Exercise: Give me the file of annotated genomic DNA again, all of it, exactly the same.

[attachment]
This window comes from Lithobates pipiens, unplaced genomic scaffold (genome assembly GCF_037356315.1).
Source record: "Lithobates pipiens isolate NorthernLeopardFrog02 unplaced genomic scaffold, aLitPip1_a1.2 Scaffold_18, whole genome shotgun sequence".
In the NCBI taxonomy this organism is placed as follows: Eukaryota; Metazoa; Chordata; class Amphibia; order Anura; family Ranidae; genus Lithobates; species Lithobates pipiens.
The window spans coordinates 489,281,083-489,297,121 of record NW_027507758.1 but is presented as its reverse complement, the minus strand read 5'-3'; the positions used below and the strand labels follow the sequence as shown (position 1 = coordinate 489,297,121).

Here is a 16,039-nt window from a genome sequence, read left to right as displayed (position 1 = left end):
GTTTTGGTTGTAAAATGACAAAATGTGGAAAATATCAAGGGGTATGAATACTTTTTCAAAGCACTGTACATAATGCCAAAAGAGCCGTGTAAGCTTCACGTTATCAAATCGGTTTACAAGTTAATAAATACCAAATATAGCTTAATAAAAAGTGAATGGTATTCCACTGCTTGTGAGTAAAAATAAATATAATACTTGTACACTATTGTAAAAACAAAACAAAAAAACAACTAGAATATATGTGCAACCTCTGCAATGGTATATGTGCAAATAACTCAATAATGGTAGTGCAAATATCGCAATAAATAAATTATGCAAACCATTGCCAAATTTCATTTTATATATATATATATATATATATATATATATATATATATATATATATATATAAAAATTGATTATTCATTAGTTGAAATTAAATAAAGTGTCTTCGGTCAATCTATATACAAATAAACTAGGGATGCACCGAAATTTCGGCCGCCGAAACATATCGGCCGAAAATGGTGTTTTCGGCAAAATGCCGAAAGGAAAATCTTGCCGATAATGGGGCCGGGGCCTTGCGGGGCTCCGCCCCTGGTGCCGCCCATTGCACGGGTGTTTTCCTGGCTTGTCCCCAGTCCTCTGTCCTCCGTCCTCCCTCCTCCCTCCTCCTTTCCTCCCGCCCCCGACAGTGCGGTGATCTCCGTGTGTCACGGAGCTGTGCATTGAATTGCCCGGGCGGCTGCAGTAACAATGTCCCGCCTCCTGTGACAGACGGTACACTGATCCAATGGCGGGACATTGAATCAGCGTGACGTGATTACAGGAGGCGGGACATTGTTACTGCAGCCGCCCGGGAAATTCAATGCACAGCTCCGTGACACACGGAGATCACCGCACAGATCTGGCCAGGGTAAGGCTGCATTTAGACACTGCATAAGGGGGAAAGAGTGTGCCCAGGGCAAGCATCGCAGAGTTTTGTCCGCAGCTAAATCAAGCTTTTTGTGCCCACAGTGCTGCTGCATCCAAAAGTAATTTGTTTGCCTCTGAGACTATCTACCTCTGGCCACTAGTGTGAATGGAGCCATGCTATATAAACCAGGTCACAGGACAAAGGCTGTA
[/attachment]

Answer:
This window comes from Lithobates pipiens, unplaced genomic scaffold (genome assembly GCF_037356315.1).
Source record: "Lithobates pipiens isolate NorthernLeopardFrog02 unplaced genomic scaffold, aLitPip1_a1.2 Scaffold_18, whole genome shotgun sequence".
In the NCBI taxonomy this organism is placed as follows: Eukaryota; Metazoa; Chordata; class Amphibia; order Anura; family Ranidae; genus Lithobates; species Lithobates pipiens.
The window spans coordinates 489,281,083-489,297,121 of record NW_027507758.1 but is presented as its reverse complement, the minus strand read 5'-3'; the positions used below and the strand labels follow the sequence as shown (position 1 = coordinate 489,297,121).

Here is a 16,039-nt window from a genome sequence, read left to right as displayed (position 1 = left end):
GTTTTGGTTGTAAAATGACAAAATGTGGAAAATATCAAGGGGTATGAATACTTTTTCAAAGCACTGTACATAATGCCAAAAGAGCCGTGTAAGCTTCACGTTATCAAATCGGTTTACAAGTTAATAAATACCAAATATAGCTTAATAAAAAGTGAATGGTATTCCACTGCTTGTGAGTAAAAATAAATATAATACTTGTACACTATTGTAAAAACAAAACAAAAAAACAACTAGAATATATGTGCAACCTCTGCAATGGTATATGTGCAAATAACTCAATAATGGTAGTGCAAATATCGCAATAAATAAATTATGCAAACCATTGCCAAATTTCATTTTATATATATATATATATATATATATATATATATATATATATATATATATATAAAAATTGATTATTCATTAGTTGAAATTAAATAAAGTGTCTTCGGTCAATCTATATACAAATAAACTAGGGATGCACCGAAATTTCGGCCGCCGAAACATATCGGCCGAAAATGGTGTTTTCGGCAAAATGCCGAAAGGAAAATCTTGCCGATAATGGGGCCGGGGCCTTGCGGGGCTCCGCCCCTGGTGCCGCCCATTGCACGGGTGTTTTCCTGGCTTGTCCCCAGTCCTCTGTCCTCCGTCCTCCCTCCTCCCTCCTCCTTTCCTCCCGCCCCCGACAGTGCGGTGATCTCCGTGTGTCACGGAGCTGTGCATTGAATTGCCCGGGCGGCTGCAGTAACAATGTCCCGCCTCCTGTGACAGACGGTACACTGATCCAATGGCGGGACATTGAATCAGCGTGACGTGATTACAGGAGGCGGGACATTGTTACTGCAGCCGCCCGGGAAATTCAATGCACAGCTCCGTGACACACGGAGATCACCGCACAGATCTGGCCAGGGTAAGGCTGCATTTAGACACTGCATAAGGGGGAAAGAGTGTGCCCAGGGCAAGCATCGCAGAGTTTTGTCCGCAGCTAAATCAAGCTTTTTGTGCCCACAGTGCTGCTGCATCCAAAAGTAATTTGTTTGCCTCTGAGACTATCTACCTCTGGCCACTAGTGTGAATGGAGCCATGCTATATAAACCAGGTCACAGGACAAAGGCTGTA